Pop culture obsessives writing for the pop culture obsessed.
Pop culture obsessives writing for the pop culture obsessed.

The Edge Of Heaven

Illustration for article titled The Edge Of Heaven

Fatih Akin's 2003 feature Head-On was about a marriage of convenience, and his 2005 documentary Crossing The Bridge covered Istanbul's diverse music scene, but both were really about how the increasingly intermingled Turkish and German cultures try to heal their schisms through contrivance—whether by blending musical genres, finding loopholes in the law, or submitting to the will of the European Union. Now in The Edge Of Heaven, the writer-director returns to the idea of people trying to will their way to happiness. As the movie opens, elderly gambler Tuncel Kurtiz meets middle-aged prostitute and fellow Turk Nursel Köse in Bremen's red-light district, and offers to pay her to be his, exclusively. Köse agrees, then dies suddenly, leaving Kurtiz's son Baki Davrak to locate Köse's grown daughter Nurgül Yesilçay back in Istanbul. Davrak quits his job as a German professor and buys a German bookstore in Turkey, unaware that Yesilçay is actually in Hamburg, at his old university, having a lesbian affair with sweet-natured student Patrycia Ziolkowska. When Yesilçay gets arrested and deported for her participation in violent political protests, the web that connects these characters tightens.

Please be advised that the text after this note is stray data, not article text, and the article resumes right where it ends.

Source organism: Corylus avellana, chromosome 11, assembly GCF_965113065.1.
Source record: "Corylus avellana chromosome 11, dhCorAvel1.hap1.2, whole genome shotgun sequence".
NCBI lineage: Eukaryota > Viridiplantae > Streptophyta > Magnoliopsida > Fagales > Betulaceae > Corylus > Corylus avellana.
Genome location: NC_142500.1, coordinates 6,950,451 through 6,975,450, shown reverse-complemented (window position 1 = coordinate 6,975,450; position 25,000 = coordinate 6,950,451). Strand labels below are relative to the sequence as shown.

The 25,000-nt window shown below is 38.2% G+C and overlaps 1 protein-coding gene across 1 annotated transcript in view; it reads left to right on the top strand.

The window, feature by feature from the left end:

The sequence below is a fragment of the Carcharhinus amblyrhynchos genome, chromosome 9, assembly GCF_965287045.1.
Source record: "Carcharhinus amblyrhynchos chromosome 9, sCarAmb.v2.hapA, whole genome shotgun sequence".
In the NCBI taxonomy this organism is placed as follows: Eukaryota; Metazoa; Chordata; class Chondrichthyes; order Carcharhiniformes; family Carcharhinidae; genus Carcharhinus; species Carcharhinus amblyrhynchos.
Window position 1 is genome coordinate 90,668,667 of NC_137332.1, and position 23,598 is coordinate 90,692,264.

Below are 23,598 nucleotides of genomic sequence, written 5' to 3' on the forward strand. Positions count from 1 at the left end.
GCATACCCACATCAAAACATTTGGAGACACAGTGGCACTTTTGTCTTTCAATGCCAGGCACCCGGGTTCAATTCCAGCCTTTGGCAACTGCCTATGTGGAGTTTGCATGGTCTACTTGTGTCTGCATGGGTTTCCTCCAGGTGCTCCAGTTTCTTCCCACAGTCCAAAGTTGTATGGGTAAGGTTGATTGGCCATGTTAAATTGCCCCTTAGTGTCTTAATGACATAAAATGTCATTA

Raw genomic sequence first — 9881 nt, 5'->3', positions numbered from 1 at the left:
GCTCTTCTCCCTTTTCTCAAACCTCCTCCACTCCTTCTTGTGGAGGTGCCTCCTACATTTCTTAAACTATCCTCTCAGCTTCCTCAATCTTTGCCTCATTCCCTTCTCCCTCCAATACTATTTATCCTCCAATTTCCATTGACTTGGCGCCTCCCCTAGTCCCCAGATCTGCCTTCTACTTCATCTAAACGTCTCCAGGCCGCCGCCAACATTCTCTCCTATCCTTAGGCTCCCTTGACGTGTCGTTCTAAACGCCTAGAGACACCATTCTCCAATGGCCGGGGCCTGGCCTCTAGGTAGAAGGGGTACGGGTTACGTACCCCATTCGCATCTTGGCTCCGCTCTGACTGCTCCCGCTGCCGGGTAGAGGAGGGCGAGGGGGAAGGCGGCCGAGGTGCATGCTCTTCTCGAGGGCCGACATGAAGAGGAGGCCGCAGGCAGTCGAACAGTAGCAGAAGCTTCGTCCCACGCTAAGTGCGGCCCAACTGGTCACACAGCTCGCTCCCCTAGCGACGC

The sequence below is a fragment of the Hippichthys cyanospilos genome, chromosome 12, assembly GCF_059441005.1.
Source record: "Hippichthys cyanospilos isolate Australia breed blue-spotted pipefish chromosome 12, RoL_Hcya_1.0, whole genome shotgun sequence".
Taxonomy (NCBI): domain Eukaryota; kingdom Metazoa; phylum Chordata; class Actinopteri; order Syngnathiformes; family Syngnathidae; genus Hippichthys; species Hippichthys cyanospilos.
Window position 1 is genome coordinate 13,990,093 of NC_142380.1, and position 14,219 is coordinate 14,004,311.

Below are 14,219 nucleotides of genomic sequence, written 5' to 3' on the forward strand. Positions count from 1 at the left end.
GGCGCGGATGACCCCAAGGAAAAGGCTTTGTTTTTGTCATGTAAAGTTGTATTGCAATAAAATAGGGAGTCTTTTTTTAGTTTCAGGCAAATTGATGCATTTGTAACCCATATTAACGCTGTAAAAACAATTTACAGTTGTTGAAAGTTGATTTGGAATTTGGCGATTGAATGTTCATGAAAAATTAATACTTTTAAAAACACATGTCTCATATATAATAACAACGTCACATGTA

Akin divides The Edge Of Heaven into thirds, and ends the first two sections with emotionally devastating scenes of violence, before easing into a third section that deals with the repercussions and lessons learned. The Edge Of Heaven's final part is less spectacular by design, and feels a little forced at times, but Akin's multigenerational cast helps give the story a touching sense of perspective. Aside from the timid Davrak, The Edge Of Heaven's key character is Ziolkowska's mother (Hanna Schygulla), who's disappointed by seemingly every choice her daughter makes. The more she struggles to understand how Ziolkowska could veer away from the smooth path laid out for her, the more she sees the similarities to her own life. By the end of the story, as Schygulla reminisces about backpacking though India, she begins to realize that young people will always need their own fruitless crusades. And thus another gulf gets smaller.